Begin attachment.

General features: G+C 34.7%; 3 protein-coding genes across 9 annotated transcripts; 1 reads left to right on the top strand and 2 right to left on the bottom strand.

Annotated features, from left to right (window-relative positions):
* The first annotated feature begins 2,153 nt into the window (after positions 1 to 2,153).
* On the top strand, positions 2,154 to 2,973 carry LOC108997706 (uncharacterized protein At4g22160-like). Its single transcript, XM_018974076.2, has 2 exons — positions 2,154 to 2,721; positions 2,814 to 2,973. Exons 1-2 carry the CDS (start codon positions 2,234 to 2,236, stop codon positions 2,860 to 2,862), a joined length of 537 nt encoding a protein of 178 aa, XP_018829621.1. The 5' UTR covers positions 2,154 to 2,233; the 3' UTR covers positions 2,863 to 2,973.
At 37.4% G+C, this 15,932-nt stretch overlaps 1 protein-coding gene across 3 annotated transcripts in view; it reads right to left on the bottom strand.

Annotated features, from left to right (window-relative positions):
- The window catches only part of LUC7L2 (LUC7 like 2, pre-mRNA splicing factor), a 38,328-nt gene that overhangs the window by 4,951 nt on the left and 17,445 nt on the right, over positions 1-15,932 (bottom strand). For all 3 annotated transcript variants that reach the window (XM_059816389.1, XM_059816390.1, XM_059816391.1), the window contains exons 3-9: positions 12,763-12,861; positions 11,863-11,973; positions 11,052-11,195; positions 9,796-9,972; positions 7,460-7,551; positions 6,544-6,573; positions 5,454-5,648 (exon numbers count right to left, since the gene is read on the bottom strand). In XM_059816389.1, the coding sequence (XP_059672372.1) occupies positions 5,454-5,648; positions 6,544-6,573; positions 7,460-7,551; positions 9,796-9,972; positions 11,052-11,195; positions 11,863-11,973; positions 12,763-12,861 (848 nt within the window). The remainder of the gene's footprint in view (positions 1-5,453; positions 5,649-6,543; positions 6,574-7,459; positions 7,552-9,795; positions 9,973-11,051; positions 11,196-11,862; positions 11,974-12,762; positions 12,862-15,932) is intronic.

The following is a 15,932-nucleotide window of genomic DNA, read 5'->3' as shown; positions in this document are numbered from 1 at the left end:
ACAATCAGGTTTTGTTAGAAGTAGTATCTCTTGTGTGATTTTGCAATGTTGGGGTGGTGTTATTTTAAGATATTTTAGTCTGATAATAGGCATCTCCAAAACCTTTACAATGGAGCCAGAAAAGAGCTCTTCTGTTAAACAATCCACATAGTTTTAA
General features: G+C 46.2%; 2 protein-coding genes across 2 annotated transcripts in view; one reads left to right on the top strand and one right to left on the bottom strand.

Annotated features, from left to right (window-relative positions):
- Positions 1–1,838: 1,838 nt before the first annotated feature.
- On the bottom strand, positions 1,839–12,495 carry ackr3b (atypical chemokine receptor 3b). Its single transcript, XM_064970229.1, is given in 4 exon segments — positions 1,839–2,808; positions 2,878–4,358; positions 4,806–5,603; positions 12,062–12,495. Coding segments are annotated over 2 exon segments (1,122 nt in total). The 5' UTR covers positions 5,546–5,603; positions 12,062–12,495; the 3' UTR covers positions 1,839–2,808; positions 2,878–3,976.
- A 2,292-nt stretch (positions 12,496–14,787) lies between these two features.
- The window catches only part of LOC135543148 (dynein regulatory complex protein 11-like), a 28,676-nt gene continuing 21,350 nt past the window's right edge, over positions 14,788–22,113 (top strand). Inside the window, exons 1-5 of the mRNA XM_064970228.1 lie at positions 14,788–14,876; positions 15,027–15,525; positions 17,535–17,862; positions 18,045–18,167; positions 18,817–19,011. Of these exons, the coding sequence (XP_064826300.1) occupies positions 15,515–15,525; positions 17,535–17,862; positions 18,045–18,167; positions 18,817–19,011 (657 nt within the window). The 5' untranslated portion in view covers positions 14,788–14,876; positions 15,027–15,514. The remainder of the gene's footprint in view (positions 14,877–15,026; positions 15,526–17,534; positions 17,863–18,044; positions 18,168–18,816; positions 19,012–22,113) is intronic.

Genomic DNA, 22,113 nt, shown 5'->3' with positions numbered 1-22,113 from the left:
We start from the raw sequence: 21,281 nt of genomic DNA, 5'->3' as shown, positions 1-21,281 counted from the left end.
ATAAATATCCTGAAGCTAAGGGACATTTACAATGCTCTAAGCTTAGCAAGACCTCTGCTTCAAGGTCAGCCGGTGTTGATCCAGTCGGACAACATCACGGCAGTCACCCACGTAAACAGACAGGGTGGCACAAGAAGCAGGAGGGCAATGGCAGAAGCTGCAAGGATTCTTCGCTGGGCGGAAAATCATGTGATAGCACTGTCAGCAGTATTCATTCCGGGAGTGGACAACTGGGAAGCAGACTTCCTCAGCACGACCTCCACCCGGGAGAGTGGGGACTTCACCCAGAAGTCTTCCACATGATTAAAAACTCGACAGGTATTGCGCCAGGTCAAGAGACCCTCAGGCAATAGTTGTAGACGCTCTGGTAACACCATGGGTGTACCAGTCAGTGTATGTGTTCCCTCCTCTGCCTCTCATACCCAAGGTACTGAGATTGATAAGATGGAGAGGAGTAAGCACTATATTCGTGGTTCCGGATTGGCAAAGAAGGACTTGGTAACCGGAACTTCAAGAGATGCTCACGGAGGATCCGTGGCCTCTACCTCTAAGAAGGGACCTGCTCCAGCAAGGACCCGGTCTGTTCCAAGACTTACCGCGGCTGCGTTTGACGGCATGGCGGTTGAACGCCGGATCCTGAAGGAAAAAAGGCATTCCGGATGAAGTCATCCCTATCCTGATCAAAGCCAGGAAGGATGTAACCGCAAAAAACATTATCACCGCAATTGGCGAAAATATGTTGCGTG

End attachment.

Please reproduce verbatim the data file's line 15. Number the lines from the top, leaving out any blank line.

- The window catches only part of LOC135543148 (dynein regulatory complex protein 11-like), a 28,676-nt gene continuing 21,350 nt past the window's right edge, over positions 14,788–22,113 (top strand). Inside the window, exons 1-5 of the mRNA XM_064970228.1 lie at positions 14,788–14,876; positions 15,027–15,525; positions 17,535–17,862; positions 18,045–18,167; positions 18,817–19,011. Of these exons, the coding sequence (XP_064826300.1) occupies positions 15,515–15,525; positions 17,535–17,862; positions 18,045–18,167; positions 18,817–19,011 (657 nt within the window). The 5' untranslated portion in view covers positions 14,788–14,876; positions 15,027–15,514. The remainder of the gene's footprint in view (positions 14,877–15,026; positions 15,526–17,534; positions 17,863–18,044; positions 18,168–18,816; positions 19,012–22,113) is intronic.